As our loved ones age, many families in the United States turn to nursing homes for around-the-clock care and safety.
However, these facilities can potentially subject elderly individuals to neglect and abuse, with some staff members failing to meet residents’ needs or even intentionally inflicting harm.
In personal injury law, nursing home abuse refers to physical harm suffered by elderly individuals in long-term care facilities. This can include acts of violence committed by staff members, such as punching, kicking, or assaulting residents.
The impact of such actions can be devastating, as it leaves seniors traumatized, permanently disabled, or worse. That’s why it’s crucial to be informed about the common types of nursing home injuries.
What are some common nursing home abuse injuries?
Common nursing home injuries include:
- Bedsores: Bedsores occur when a resident stays in one position for too long, leading to skin damage and infections. These sores can be life-threatening if untreated. 2% to 28% of nursing home residents suffer from bedsores.
- Broken bones: Aging residents have weaker bones, making them prone to hip and neck fractures. Broken hips result in over 300,000 senior hospitalizations annually, with a high mortality rate.
- Concussions: Concussions are injuries caused by brain trauma, and can result in long-term health problems. Older individuals have a slower recovery time from concussions, and falls are a common cause. Sadly, falls resulting in concussions can be fatal.
- Falls: Slip and fall incidents are the leading cause of senior injury-related deaths. Falls can result in broken bones, concussions, or spinal injuries. Lack of supervision and inadequate care can contribute to these incidents.
- Infections: Long-term care facilities experience millions of infections each year, such as influenza and pneumonia. Failing to prevent and treat infections can result in additional health issues or even death.
- Spinal injuries: Spinal cord damage interrupts brain-body signals, resulting in breathing difficulties, loss of bowel control, and paralysis. Severity of injury depends on the spinal location.
Some injuries in nursing homes can result from overworked staff, crowded facilities, and improper treatment. However, it’s important not to downplay nursing home injuries as mere mistakes; they may indicate a failure to address a resident’s health and well-being, leading to severe injuries or wrongful death.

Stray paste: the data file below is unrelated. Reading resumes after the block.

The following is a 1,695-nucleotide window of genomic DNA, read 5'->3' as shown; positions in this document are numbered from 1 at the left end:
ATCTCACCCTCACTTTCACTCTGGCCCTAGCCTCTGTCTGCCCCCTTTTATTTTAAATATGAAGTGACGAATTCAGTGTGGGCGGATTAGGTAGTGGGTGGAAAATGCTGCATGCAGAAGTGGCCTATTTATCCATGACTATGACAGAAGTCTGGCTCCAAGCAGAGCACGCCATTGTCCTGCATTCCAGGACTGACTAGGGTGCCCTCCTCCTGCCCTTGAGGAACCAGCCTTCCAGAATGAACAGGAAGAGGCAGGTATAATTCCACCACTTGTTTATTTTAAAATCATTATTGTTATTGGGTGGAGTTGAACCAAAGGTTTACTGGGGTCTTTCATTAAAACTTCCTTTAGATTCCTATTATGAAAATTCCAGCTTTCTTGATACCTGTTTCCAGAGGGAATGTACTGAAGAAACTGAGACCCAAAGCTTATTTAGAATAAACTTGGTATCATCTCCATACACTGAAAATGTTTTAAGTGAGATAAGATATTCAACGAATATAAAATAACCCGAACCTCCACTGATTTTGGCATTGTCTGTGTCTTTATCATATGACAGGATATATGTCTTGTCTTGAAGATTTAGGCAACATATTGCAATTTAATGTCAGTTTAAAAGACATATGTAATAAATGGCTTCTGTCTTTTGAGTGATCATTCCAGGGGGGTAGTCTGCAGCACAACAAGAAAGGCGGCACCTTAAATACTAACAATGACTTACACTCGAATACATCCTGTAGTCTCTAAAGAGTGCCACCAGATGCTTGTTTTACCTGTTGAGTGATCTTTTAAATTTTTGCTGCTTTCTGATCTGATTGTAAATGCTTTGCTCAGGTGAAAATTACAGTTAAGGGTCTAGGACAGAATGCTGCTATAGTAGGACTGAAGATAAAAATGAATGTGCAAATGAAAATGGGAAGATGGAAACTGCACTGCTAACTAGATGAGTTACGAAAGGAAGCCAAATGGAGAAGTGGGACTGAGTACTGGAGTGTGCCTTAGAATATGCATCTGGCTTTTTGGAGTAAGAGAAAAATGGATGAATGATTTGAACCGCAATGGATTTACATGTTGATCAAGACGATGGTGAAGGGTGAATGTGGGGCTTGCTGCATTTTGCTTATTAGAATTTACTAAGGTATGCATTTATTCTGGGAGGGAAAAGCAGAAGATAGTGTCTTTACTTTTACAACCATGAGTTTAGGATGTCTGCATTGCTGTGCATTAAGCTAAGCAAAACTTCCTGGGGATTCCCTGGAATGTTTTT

What are some signs of nursing home abuse and neglect?
If you suspect intentional harm rather than an accidental injury to your loved one, watch for these signs of potential abuse in nursing home settings:
- Bed-bound patients experiencing injuries.
- Emergency medical treatment or unreported illnesses.
- Dehydration or malnutrition, resulting in falls, infections, weakened muscles, depression, and difficulty swallowing or taking medication.
- Choking incidents due to insufficient monitoring of eating and drinking habits, especially for residents with chewing and swallowing difficulties.
- Blockage of breathing tubes causing brain damage or death.
- Frequent falls, which may suggest underlying health issues or environmental hazards.
- Head injuries from falls that occur often among a nursing home’s residents.
- Severe infections.
- Unexplained injuries like bruises, cuts, welts, or wounds. Severe burn injuries can also occur due to factors like smoking, excessively hot water, scalding food or drinks, spills, or fires within nursing homes.
- Broken bones or fractures.
- High levels of sedation or medication without proper explanation.
- Poor recordkeeping, negligence, or improper medical treatment, leading to incorrect prescriptions or dosages.
In addition to signs of physical injury, here are other indicators that your loved one might be experiencing abuse:
- Sudden withdrawal from social interaction, especially in once outgoing Individuals.
- Noticeable agitation or distress.
- Reluctance or refusal to speak in the presence of staff.
- Desire to be alone or isolate oneself.
- Unexplained fear of touch from others.
- Unusual behavior changes like biting or rocking.
While aging and other factors can account for certain emotional changes, abrupt and unexplained shifts warrant attention. Discussing the situation with your loved one may pose challenges, as they might be apprehensive about speaking up. Approach the conversation calmly, avoiding anger or yelling, which can evoke memories of an abuser’s behavior.
What should you do if you suspect nursing home abuse?
If you suspect nursing home abuse, we recommend taking immediate action to ensure your loved one’s safety and to hold those responsible accountable. Here’s what you can do:
- Contact Local Authorities: Reach out to the police or Adult Protective Services (APS) if you believe state or federal laws have been violated.
- Remove Your Loved One from the Situation: If you fear the abuse may continue, find alternative care.
- Consult with a Personal Injury Attorney: Seek a qualified attorney specializing in personal injury cases to guide you through the legal process.
- Financial Compensation: A qualified attorney can help you cover the costs of your loved one’s medical care by filing lawsuits against those responsible for the harm.
A personal injury attorney can help you recover the full value of your loved one’s injuries and mental distress. Protect your loved one from abuse in a nursing home by consulting a qualified attorney today.